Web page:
A comedy about a veteran NYPD cop whose rare baseball card is stolen. Since it's his only hope to pay for his daughter's upcoming wedding, he recruits his partner to track down the thief, a memorabilia-obsessed gangster.
Special Agent Derrick Vann is a man out to get the man who killed his partner but a case of mistaken identity leads him to Andy Fidler, a salesman with too many questions and a knack of getting in Vanns way.
Samuel L. Jackson,
After a clumsy operation trying to capture a drug dealer, the N.Y.P.D Detectives Jimmy Monroe and Paul Hodges are suspended for one month by their Captain Romans. Jimmy decides to sell his rare baseball card to pay for his daughter's expensive wedding while his jealous partner believes that his wife is cheating on him with their next-door neighbor. When Jimmy sells his card to a memorabilia store, the place is burgled by two small-time thieves and the detective loses his card. They track down the thieves. Written by
Claudio Carvalho, Rio de Janeiro, Brazil
Kevin Smith personally thought of Harold Faltermeyer to compose the score, feeling that the film was an homage to the '80s cop comedy genre, and needed one of the genre's most prominent composers. Faltermeyer was previously in retirement, but was looking to come back, and after seeing a rough cut of the film, signed on. See more »
In the scene after they arrest Dave ('Sean William Scott'), and are driving in the car, Paul ('Tracy Morgan') can be seen talking on a Blackberry Pearl. In the first part the phone can be seen held correctly. When the camera switches to a view from over his shoulder. The phone is being held upside down. See more »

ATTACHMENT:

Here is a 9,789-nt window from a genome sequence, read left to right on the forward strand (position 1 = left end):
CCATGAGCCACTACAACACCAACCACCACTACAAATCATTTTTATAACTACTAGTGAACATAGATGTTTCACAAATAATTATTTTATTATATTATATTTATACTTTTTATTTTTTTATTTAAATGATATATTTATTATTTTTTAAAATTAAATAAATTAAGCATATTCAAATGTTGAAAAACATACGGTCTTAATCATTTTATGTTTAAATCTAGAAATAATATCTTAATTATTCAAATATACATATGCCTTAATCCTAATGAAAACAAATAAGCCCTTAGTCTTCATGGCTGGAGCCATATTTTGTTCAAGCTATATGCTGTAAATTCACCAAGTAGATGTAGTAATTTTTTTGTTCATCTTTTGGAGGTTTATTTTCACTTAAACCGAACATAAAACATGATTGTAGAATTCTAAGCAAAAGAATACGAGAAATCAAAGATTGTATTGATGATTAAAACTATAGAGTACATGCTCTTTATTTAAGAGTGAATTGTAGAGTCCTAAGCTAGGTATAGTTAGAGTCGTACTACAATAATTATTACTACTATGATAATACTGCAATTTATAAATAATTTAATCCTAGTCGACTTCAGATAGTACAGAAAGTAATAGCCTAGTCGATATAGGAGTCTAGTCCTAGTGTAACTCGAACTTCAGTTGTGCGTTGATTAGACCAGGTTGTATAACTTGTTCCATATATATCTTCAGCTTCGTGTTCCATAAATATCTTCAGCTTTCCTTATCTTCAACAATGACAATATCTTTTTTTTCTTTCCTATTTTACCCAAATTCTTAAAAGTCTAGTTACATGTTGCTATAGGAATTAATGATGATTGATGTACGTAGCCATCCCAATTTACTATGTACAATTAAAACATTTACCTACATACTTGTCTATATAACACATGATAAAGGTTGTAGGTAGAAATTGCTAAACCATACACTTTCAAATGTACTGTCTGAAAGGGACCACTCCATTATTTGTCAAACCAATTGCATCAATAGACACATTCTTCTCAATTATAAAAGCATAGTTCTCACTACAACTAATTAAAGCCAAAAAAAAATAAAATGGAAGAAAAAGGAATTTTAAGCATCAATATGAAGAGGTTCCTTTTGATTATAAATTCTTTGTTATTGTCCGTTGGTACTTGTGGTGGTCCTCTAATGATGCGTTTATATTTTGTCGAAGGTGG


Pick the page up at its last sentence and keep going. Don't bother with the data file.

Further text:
You know what today represents? Nine Jim. Nine years me and you been together. *Nine* we been main shit stains. I know some dogs that don't even live to be nine. You're lucky if you get seven years out of a Great Dane. But me and you been puttin' it together for nine...
[whips out a card]
Happy anniversary Jim.
I don't celebrate anniversaries.
Jim, open it up. I wanna see the expression on your face.
You wanna see the expression on my face? The expression you're gonna see on my face...
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Written by Eduardo Davalos De Luna, Roman Leonardo Rodriguez Lopez, Alan Alejandro Maldonado Tamez and Mauricio Garza
Performed by Cartel De Santa
Courtesy of The RCA Records Label and Sony Music Entertainment (Mexico), S.A. De C.V.
By Arrangement with Sony Music Licensing See more »
This is supposed to be a comedy, allegedly. I only know that because it's advertised as a comedy, though - you certainly wouldn't know because of any funny moments in the film. It's a buddy cop movie, where Bruce Willis looks as though he's overdosed on Valium and Tracy Morgan makes up for that by doing what I can only describe as a minstrel show routine.
I don't want to get on my high horse about what's supposed to be a light-hearted action cop movie, but then again I didn't want to get angry after a light-hearted action cop movie, either. Angry about Morgan's performance, a gibbering, cavorting, screeching act that wouldn't have been out of place in the days of Stepin Fetchit. Angry about the fact that no one involved seemed to give a toss - in fact they might as well have spent the whole movie just standing there, holding up two middle fingers at the audience.
But I'm angry most of all at Kevin Smith, the director of this piece of utter garbage. He used to be talented. He used to make great movies like Clerks, Dogma, even Mallrats. Yeah, that's right, I'm the guy who liked Mallrats. These days he churns out lazy rubbish and then goes on Twitter and whines at anyone who dares to criticise it. He's thrown his talent away, and he's so wrapped up in the bubble of his own self-importance that he doesn't seem to realise it. By making a film like this, and clearly not caring at all about how it turned out, he's shown his complete contempt for movie-goers, fans and the smoking wreckage of his own career. Well done, Kevin. Well done.
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